Celebrating The Retirement Of My Breast Pump
Before I had kids I knew that I would breastfeed, I hadn’t really given too much thought about how it would look to actually nurse a baby full time but I was ready. I had seen my sister nurse her daughter and it looked somewhat easy and I had friends who would breastfeed when we got together or went out for lunch. I thought that breastfeeding was something that would just happen if I tried a little. Have baby, nurse baby. The end.
Then I had my first baby at 36 weeks and he was born after a marathon labour and an assisted delivery. Feeding him was so incredibly difficult and we battled sleepiness from jaundice and his irritability from the assisted delivery made it even more difficult to feed him. Like so many new mothers I doubted myself, I didn’t trust my instincts but at the same time I just wanted to feed my baby.
In the early days of jaundice and slow preterm feeding, we did a mix of at the breast, formula top ups, breast pumping and repeat. It was a semi gong show of sore lady parts and felt like I was walking through thick knee deep sand trying to get to an ever moving target. I was getting nowhere and somewhere all at the same time and it was bloody hard.
At around three weeks old we turned a big corner and this babe of mine was exclusively breastfeeding and the pump sat collecting dust. Fast forward three years and my sweet chubby full term Josephine was born and my ease of being a second time mother and the high of a straight forward birth meant she was gaining weight at just a few days old.
When I was in the hospital with her I had so much milk that I could feed her and at the same time collect passively from the other side and nearly have a full feed for next time without doing any work. I felt like I had this magical milk making power and I was the queen of of the milkyway. Over the next several months I chose to pump in the mornings to build a freezer stash just in case I wanted a rare evening out or a morning sleep in on the weekend. I ended up being able to pump a decent supply and ended up donating my stash to a friend who needed more food for her newborn twins.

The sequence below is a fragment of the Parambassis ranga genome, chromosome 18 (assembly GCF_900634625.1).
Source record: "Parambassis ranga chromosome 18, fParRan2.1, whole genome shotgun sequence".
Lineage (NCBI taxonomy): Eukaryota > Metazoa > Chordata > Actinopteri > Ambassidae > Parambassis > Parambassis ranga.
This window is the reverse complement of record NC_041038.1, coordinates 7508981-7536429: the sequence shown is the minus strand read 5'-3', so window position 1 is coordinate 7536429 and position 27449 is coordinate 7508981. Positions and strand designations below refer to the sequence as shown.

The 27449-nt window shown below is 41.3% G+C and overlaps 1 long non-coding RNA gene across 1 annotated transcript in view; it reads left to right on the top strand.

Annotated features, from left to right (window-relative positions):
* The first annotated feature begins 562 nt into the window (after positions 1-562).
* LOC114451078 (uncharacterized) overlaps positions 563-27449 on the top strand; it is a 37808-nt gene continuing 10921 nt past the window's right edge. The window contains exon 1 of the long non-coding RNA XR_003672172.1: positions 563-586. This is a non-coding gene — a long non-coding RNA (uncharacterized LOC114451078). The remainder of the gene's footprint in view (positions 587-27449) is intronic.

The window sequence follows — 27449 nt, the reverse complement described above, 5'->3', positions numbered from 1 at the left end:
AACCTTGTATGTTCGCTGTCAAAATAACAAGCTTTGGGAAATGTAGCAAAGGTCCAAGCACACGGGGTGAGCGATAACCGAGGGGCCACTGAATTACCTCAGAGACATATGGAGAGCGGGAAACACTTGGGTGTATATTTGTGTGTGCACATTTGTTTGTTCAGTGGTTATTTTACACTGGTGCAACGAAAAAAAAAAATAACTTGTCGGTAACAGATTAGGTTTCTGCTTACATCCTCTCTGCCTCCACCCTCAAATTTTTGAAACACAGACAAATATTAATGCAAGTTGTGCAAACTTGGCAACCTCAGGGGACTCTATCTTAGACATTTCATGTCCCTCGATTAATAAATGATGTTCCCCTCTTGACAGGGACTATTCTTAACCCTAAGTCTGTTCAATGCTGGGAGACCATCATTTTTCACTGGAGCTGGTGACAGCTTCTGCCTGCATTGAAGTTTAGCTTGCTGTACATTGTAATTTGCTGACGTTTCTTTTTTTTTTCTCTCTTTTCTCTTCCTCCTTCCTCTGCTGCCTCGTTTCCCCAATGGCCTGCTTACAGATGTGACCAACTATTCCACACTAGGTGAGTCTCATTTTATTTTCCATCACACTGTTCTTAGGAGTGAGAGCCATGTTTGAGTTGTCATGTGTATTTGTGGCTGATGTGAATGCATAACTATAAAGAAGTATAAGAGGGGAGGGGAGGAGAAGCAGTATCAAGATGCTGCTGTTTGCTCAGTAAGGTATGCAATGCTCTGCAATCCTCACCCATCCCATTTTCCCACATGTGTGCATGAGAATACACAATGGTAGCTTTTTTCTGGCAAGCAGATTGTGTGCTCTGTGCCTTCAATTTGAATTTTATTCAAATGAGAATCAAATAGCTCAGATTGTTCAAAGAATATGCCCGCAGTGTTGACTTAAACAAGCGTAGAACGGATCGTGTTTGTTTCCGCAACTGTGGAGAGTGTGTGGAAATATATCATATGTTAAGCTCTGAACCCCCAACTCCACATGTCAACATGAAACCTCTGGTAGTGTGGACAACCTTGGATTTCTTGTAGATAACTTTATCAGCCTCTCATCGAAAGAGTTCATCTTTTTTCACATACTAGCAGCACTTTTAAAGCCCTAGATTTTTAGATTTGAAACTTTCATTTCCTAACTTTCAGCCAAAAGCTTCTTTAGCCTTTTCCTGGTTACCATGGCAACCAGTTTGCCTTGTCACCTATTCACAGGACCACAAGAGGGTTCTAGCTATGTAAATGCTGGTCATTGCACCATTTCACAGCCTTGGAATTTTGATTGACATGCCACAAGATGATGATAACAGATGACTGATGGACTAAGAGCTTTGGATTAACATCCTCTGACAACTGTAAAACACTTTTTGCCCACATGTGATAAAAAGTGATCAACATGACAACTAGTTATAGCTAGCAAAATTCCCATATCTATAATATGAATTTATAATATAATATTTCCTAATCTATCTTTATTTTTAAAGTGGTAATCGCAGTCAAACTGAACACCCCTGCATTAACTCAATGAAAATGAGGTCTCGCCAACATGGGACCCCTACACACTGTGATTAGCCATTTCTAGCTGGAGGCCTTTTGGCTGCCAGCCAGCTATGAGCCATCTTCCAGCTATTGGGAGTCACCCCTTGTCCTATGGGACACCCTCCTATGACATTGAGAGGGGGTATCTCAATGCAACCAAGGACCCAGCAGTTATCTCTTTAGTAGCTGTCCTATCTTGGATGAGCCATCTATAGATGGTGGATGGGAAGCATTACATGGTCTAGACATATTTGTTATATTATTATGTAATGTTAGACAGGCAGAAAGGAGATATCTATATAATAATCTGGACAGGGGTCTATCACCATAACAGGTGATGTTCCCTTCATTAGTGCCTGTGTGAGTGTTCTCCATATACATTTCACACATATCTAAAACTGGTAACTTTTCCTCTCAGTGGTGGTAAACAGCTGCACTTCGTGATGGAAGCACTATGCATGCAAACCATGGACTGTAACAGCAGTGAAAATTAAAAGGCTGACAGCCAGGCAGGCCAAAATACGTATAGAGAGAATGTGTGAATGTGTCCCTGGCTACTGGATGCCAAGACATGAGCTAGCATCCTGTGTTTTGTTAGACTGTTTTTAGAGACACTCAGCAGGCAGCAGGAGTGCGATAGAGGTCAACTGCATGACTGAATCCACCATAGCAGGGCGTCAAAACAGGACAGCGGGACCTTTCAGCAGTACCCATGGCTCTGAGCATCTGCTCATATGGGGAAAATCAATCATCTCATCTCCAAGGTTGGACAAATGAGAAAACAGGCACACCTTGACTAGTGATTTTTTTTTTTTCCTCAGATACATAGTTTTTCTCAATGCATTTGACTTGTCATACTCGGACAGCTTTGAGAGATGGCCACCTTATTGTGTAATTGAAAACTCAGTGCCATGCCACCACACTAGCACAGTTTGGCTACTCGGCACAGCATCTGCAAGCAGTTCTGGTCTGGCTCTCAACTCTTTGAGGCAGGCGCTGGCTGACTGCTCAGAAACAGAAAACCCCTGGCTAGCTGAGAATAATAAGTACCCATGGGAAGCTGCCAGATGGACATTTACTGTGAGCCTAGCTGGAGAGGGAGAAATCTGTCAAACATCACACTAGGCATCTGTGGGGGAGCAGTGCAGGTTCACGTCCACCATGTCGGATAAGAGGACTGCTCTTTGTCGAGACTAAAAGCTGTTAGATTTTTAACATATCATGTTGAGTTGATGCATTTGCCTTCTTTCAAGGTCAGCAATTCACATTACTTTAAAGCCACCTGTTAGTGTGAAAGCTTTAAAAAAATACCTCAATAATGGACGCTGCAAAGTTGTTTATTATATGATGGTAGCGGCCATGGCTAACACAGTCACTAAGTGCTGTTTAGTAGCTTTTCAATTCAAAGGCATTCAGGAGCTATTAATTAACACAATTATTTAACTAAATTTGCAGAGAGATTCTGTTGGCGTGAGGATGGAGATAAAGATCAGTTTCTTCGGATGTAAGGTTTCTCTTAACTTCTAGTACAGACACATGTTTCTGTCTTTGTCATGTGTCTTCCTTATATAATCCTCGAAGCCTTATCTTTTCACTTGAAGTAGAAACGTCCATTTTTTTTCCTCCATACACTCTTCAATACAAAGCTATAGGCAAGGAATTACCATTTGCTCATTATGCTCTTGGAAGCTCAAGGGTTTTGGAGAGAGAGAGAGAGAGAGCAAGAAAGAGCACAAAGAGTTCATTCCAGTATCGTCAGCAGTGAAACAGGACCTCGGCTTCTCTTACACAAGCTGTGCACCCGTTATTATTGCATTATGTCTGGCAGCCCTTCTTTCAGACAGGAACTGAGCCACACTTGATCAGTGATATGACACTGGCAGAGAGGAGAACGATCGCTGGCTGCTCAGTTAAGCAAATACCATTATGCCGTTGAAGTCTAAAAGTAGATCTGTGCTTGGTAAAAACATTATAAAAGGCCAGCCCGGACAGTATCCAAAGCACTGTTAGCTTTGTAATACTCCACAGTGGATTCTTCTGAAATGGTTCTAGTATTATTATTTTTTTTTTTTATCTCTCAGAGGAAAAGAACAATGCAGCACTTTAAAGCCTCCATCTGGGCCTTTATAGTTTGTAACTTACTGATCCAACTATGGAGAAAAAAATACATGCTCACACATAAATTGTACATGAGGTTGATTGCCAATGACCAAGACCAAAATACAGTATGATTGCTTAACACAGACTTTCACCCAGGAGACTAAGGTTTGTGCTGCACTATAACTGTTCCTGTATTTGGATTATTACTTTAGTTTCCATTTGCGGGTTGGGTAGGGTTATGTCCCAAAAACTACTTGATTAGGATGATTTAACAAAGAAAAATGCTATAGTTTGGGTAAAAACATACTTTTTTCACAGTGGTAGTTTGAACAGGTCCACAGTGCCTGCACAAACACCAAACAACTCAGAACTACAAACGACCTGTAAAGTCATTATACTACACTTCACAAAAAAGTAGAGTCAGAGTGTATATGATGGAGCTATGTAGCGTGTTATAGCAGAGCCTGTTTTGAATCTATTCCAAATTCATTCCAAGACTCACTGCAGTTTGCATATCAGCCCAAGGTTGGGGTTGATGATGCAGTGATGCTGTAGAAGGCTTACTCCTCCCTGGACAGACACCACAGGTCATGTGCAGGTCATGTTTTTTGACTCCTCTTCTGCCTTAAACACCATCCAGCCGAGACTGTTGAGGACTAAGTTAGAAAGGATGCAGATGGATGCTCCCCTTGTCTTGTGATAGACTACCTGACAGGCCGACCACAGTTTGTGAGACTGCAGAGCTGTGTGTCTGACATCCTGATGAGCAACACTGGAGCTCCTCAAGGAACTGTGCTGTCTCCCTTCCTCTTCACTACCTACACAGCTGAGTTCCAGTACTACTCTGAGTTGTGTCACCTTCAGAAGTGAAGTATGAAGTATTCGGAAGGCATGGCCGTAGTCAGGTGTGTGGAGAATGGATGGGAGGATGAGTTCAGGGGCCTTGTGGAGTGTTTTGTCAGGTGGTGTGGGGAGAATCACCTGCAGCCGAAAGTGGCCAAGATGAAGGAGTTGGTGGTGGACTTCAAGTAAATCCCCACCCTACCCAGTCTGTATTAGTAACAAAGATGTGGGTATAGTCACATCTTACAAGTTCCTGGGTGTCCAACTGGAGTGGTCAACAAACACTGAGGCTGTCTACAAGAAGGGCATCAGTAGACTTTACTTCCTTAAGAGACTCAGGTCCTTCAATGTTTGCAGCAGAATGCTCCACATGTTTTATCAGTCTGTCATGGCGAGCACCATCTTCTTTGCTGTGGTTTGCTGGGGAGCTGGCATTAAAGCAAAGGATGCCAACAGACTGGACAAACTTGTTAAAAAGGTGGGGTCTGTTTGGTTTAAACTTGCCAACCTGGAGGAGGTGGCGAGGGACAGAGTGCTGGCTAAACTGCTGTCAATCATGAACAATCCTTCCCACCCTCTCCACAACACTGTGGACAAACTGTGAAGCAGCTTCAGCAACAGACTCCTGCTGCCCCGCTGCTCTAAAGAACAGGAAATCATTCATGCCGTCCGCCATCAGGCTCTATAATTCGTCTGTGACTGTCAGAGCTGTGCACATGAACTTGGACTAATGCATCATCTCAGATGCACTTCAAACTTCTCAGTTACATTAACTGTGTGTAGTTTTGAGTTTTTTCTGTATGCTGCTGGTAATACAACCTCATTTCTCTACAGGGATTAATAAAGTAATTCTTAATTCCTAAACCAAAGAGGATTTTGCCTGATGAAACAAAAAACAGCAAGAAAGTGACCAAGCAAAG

When I had my third baby I expected nothing different than the laid-back experience I had with my second baby. Turns out no breastfeeding relationship is the same. This baby was born a lot smaller and had a tongue and lip tie that wasn’t diagnosed till she was two and a half months old. Feeding her was the biggest challenge and it took so much work and time.
I pumped while she was in the NICU and I would sit at her bedside pumping in an awkward chair with my sore post partum body and staring at this tiny baby inside the incubator who needed my milk but would not latch. Everything ached and I’d sit in the hard hospital chair and stare at her soft round newborn face through the incubator window and wish that I could just latch her on instead of the plastic flange.
I used that pump like it was a life source and it became part of this rhythmic routine through our day. Eventually around five months old I decided that things were good and I chose not to pump any longer. She was breastfeeding, we had had the tongue tie and lip tie released and we were on the upward swing of our feeding journey.
There was this amazing moment while packing up that big rental pump and putting it back into its minty green container with the styrofoam innards that squeaked as I shoved the plastic back in. I felt this big relief when I was done with pumping and knew it was the end for sure. There was this moment of realizing how important pumping had been in keeping our breastfeeding relationship afloat during the rocky moments.
I’m celebrating World Breast Pumping Day with Snugabell Mom & Baby Gear and together with some other awesome moms I participated in a daily round up of moms who ‘Get Sh!T Done’. We all know that there is not just one way to feed your baby and one person’s experience can be completely different than your own. At the end of the day, we are all mothers who are just trying to get sh!t done!